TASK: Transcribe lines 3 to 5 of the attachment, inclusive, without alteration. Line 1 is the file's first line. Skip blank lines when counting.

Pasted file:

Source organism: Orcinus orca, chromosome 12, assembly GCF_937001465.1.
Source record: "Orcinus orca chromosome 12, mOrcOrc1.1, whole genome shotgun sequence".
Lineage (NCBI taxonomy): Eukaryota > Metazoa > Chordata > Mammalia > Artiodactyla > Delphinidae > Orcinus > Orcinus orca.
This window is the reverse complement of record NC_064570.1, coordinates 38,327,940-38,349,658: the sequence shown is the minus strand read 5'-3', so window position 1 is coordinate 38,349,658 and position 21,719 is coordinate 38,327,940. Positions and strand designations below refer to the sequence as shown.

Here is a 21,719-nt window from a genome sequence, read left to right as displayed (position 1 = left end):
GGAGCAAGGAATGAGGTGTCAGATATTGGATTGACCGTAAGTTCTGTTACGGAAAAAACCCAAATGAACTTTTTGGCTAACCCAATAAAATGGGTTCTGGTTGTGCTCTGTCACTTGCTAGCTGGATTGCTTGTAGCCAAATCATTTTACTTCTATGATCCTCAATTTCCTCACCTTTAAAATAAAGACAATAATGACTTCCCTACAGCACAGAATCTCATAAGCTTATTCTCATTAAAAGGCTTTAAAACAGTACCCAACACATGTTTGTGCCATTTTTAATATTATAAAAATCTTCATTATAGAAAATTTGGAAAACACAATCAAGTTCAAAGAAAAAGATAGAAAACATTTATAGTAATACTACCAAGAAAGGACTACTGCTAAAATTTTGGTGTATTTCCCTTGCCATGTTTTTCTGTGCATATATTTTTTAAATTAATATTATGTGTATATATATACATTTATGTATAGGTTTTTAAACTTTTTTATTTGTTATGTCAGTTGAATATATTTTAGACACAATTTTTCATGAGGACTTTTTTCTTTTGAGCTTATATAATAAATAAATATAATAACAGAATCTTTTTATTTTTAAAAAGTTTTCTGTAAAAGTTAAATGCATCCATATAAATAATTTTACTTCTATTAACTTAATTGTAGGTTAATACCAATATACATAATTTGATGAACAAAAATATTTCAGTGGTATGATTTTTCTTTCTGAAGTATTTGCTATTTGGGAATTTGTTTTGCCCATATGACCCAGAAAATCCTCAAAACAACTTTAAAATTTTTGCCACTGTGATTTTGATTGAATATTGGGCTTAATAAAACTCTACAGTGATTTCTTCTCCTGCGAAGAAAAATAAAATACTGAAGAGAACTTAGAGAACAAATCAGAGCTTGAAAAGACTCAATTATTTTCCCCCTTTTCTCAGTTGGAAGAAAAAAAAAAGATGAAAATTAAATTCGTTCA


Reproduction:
Lineage (NCBI taxonomy): Eukaryota > Metazoa > Chordata > Mammalia > Artiodactyla > Delphinidae > Orcinus > Orcinus orca.
This window is the reverse complement of record NC_064570.1, coordinates 38,327,940-38,349,658: the sequence shown is the minus strand read 5'-3', so window position 1 is coordinate 38,349,658 and position 21,719 is coordinate 38,327,940. Positions and strand designations below refer to the sequence as shown.

Here is a 21,719-nt window from a genome sequence, read left to right as displayed (position 1 = left end):